Meta-analyses of whale-watching impact studies: Comparisons of cetacean responses to disturbance

V. Senigaglia*, F. Christiansen, L. Bejder, D. Gendron, D. Lundquist, D. P. Noren, A. Schaffar, J. C. Smith, R. Williams, E. Martinez, K. Stockin, D. Lusseau

*Corresponding author for this work

Research output: Contribution to journalArticlepeer-review

92 Citations (Scopus)
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Whale-watching activities can induce behavioral changes that may negatively affect cetacean populations. However, these changes may vary depending on species, populations and environmental features. It is important to determine inter-specific variation in cetacean responses to stressors in order to identify the best metrics for evaluation of consequences of anthropogenic disturbance. We used meta-analyses to assess the consistency of cetacean responses to whalewatching vessels across a pool of suitable studies covering a variety of species and sites. We analyzed several metrics to capture cetacean heterogeneous responses and to explore their reliability across species. We found disruptions of activity budget and of path directionality as the most consistent responses towards whale-watching vessels. In a similar manner across species, animals were more likely to travel and less likely to rest and forage in the presence of vessels. Cetaceans also showed a tendency to increase path sinuosity (deviation index) and decrease path linearity (directness index) during boat interactions. We also explored the influence of socio-ecological factors on behavioral response but found no consistent results among studies. Further population-specific studies should address the potential long-term consequences of these behavioral responses to inform management of the whale-watching industry.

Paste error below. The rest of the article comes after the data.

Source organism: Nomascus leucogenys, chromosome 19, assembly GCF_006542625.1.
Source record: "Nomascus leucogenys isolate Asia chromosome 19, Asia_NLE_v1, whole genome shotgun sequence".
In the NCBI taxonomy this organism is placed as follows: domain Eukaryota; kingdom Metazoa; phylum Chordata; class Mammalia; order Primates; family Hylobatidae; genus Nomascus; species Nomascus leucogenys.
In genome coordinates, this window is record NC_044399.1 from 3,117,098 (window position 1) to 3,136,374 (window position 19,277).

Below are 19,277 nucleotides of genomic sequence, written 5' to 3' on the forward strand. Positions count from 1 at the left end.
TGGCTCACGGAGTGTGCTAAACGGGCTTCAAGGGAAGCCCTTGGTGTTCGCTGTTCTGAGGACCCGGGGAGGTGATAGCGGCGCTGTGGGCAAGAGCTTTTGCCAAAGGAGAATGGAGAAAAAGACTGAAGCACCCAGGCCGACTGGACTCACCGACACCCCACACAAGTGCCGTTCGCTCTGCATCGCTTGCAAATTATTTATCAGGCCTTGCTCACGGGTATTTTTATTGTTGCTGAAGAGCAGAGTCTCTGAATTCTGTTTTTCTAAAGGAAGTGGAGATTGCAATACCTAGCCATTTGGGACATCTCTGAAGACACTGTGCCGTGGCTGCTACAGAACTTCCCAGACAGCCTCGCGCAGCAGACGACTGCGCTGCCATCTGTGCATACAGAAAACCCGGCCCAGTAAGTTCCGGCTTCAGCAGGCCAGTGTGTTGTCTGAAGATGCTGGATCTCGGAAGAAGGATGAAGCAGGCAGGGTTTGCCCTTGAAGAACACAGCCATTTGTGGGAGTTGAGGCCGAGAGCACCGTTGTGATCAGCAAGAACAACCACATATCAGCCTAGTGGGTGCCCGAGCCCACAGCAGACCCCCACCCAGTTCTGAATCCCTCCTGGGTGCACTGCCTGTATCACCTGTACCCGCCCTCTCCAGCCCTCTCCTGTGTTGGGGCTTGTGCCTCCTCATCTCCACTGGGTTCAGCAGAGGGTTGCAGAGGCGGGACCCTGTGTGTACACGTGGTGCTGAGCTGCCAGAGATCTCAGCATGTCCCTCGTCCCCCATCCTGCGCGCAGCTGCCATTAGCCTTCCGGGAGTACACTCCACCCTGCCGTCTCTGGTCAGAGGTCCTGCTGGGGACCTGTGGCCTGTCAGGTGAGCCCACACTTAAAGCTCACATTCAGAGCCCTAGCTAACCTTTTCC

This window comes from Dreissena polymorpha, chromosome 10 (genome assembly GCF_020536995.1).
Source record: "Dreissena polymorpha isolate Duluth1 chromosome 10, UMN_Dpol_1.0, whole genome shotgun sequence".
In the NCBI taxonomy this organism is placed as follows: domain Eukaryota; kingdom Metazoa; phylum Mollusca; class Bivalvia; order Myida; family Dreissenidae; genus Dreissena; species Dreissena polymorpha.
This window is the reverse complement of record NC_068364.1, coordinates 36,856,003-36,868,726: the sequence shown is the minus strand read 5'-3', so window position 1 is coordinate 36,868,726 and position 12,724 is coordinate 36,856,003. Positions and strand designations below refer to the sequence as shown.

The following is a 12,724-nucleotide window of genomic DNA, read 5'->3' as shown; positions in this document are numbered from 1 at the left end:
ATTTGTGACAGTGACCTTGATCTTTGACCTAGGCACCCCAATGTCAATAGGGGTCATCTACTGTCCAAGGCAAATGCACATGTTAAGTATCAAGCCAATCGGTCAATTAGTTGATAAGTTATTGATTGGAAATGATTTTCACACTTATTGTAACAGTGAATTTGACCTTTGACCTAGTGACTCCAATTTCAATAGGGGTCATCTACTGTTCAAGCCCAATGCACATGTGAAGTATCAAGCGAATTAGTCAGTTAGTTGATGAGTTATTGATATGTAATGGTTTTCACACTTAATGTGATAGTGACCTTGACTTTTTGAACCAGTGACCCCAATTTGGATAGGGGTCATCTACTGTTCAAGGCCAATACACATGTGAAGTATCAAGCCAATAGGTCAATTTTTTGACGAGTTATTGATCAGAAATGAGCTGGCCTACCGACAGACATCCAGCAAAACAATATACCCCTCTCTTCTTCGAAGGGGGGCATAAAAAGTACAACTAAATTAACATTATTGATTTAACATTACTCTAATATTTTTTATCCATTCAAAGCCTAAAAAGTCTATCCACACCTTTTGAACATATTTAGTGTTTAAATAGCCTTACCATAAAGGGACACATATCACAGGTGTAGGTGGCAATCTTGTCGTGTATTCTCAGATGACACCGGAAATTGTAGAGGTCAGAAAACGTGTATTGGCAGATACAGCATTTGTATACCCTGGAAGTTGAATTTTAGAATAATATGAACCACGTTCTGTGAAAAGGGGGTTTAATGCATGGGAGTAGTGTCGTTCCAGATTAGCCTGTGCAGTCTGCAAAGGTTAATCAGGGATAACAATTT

Original languageEnglish
Pages (from-to)251-263
Number of pages13
JournalMarine Ecology Progress Series
Publication statusPublished - 19 Jan 2016

Bibliographical note

Acknowledgements. The International Whaling Commission
funded this study through a grant assigned to D.L.
D.L. was also funded by the Scottish Funding Council for
funding through grant HR09011 to the Marine Alliance for
Science and Technology for Scotland. While writing the
manuscript, V.S. was sponsored by a Fulbright scholarship.
We thank the many people that replied to the 2 MAR -
MAM calls and Dr. Stankowich for his previous comments
on the manuscript.


  • Activity budget
  • Animal behavior
  • Disturbance response
  • Ecotourism
  • Mysticetes
  • Odontocetes
  • Random effect models


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